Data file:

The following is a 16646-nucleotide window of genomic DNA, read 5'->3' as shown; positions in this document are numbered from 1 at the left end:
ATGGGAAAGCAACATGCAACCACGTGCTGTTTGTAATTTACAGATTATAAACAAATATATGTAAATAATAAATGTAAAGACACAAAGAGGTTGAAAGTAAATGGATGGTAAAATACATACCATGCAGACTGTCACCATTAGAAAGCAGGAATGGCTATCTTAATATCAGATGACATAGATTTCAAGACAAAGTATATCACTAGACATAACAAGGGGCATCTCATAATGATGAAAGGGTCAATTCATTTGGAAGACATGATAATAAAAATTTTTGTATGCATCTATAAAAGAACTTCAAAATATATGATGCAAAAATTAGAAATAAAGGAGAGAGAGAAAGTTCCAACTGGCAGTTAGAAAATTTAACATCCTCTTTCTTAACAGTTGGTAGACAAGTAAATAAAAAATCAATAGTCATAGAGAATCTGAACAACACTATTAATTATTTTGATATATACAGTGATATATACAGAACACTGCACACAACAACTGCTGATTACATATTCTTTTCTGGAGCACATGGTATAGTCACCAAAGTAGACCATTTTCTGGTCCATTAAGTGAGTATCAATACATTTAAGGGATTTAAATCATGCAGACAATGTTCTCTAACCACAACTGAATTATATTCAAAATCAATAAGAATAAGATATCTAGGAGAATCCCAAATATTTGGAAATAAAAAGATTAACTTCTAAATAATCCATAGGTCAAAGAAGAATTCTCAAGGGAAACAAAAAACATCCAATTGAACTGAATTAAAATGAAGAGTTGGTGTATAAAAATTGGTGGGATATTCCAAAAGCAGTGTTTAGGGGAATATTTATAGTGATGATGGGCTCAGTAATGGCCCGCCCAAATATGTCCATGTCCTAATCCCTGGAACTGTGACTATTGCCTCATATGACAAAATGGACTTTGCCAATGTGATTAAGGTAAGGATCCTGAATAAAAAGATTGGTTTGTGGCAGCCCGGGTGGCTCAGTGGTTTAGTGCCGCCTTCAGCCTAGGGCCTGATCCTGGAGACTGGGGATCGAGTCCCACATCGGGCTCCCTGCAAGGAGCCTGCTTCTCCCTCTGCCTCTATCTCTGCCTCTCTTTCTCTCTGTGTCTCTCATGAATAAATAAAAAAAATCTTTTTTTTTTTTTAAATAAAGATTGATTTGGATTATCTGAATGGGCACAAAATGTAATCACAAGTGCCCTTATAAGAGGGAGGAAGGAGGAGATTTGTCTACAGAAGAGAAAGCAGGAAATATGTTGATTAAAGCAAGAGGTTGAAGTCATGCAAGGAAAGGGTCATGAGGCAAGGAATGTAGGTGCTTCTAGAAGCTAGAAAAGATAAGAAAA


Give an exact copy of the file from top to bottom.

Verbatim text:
The following is a 16646-nucleotide window of genomic DNA, read 5'->3' as shown; positions in this document are numbered from 1 at the left end:
ATGGGAAAGCAACATGCAACCACGTGCTGTTTGTAATTTACAGATTATAAACAAATATATGTAAATAATAAATGTAAAGACACAAAGAGGTTGAAAGTAAATGGATGGTAAAATACATACCATGCAGACTGTCACCATTAGAAAGCAGGAATGGCTATCTTAATATCAGATGACATAGATTTCAAGACAAAGTATATCACTAGACATAACAAGGGGCATCTCATAATGATGAAAGGGTCAATTCATTTGGAAGACATGATAATAAAAATTTTTGTATGCATCTATAAAAGAACTTCAAAATATATGATGCAAAAATTAGAAATAAAGGAGAGAGAGAAAGTTCCAACTGGCAGTTAGAAAATTTAACATCCTCTTTCTTAACAGTTGGTAGACAAGTAAATAAAAAATCAATAGTCATAGAGAATCTGAACAACACTATTAATTATTTTGATATATACAGTGATATATACAGAACACTGCACACAACAACTGCTGATTACATATTCTTTTCTGGAGCACATGGTATAGTCACCAAAGTAGACCATTTTCTGGTCCATTAAGTGAGTATCAATACATTTAAGGGATTTAAATCATGCAGACAATGTTCTCTAACCACAACTGAATTATATTCAAAATCAATAAGAATAAGATATCTAGGAGAATCCCAAATATTTGGAAATAAAAAGATTAACTTCTAAATAATCCATAGGTCAAAGAAGAATTCTCAAGGGAAACAAAAAACATCCAATTGAACTGAATTAAAATGAAGAGTTGGTGTATAAAAATTGGTGGGATATTCCAAAAGCAGTGTTTAGGGGAATATTTATAGTGATGATGGGCTCAGTAATGGCCCGCCCAAATATGTCCATGTCCTAATCCCTGGAACTGTGACTATTGCCTCATATGACAAAATGGACTTTGCCAATGTGATTAAGGTAAGGATCCTGAATAAAAAGATTGGTTTGTGGCAGCCCGGGTGGCTCAGTGGTTTAGTGCCGCCTTCAGCCTAGGGCCTGATCCTGGAGACTGGGGATCGAGTCCCACATCGGGCTCCCTGCAAGGAGCCTGCTTCTCCCTCTGCCTCTATCTCTGCCTCTCTTTCTCTCTGTGTCTCTCATGAATAAATAAAAAAAATCTTTTTTTTTTTTTAAATAAAGATTGATTTGGATTATCTGAATGGGCACAAAATGTAATCACAAGTGCCCTTATAAGAGGGAGGAAGGAGGAGATTTGTCTACAGAAGAGAAAGCAGGAAATATGTTGATTAAAGCAAGAGGTTGAAGTCATGCAAGGAAAGGGTCATGAGGCAAGGAATGTAGGTGCTTCTAGAAGCTAGAAAAGATAAGAAAA